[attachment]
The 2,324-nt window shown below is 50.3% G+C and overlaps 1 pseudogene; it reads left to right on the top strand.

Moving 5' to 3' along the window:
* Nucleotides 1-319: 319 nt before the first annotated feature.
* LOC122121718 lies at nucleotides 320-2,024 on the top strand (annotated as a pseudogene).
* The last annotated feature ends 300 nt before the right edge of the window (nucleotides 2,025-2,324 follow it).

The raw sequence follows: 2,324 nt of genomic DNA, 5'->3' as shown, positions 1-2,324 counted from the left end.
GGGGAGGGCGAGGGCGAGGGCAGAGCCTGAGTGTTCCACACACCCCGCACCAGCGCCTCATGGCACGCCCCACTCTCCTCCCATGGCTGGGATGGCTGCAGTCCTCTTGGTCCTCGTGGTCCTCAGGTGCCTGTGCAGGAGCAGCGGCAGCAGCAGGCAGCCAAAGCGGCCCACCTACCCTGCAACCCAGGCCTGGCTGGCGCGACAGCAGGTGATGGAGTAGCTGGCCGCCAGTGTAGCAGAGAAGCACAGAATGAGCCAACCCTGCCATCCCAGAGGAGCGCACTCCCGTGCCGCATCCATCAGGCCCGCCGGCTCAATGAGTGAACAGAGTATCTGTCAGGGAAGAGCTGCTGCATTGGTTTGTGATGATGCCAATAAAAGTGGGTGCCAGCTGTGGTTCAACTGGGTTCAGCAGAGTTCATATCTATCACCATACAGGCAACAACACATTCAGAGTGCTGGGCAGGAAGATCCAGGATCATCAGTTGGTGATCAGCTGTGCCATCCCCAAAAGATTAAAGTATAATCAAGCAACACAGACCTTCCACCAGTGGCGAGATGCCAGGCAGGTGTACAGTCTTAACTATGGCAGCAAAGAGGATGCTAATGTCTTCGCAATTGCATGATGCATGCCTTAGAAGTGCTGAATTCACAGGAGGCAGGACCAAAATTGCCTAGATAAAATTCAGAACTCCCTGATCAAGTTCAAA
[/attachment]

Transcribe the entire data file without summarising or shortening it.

The 2,324-nt window shown below is 50.3% G+C and overlaps 1 pseudogene; it reads left to right on the top strand.

Moving 5' to 3' along the window:
* Nucleotides 1-319: 319 nt before the first annotated feature.
* LOC122121718 lies at nucleotides 320-2,024 on the top strand (annotated as a pseudogene).
* The last annotated feature ends 300 nt before the right edge of the window (nucleotides 2,025-2,324 follow it).

The raw sequence follows: 2,324 nt of genomic DNA, 5'->3' as shown, positions 1-2,324 counted from the left end.
GGGGAGGGCGAGGGCGAGGGCAGAGCCTGAGTGTTCCACACACCCCGCACCAGCGCCTCATGGCACGCCCCACTCTCCTCCCATGGCTGGGATGGCTGCAGTCCTCTTGGTCCTCGTGGTCCTCAGGTGCCTGTGCAGGAGCAGCGGCAGCAGCAGGCAGCCAAAGCGGCCCACCTACCCTGCAACCCAGGCCTGGCTGGCGCGACAGCAGGTGATGGAGTAGCTGGCCGCCAGTGTAGCAGAGAAGCACAGAATGAGCCAACCCTGCCATCCCAGAGGAGCGCACTCCCGTGCCGCATCCATCAGGCCCGCCGGCTCAATGAGTGAACAGAGTATCTGTCAGGGAAGAGCTGCTGCATTGGTTTGTGATGATGCCAATAAAAGTGGGTGCCAGCTGTGGTTCAACTGGGTTCAGCAGAGTTCATATCTATCACCATACAGGCAACAACACATTCAGAGTGCTGGGCAGGAAGATCCAGGATCATCAGTTGGTGATCAGCTGTGCCATCCCCAAAAGATTAAAGTATAATCAAGCAACACAGACCTTCCACCAGTGGCGAGATGCCAGGCAGGTGTACAGTCTTAACTATGGCAGCAAAGAGGATGCTAATGTCTTCGCAATTGCATGATGCATGCCTTAGAAGTGCTGAATTCACAGGAGGCAGGACCAAAATTGCCTAGATAAAATTCAGAACTCCCTGATCAAGTTCAAA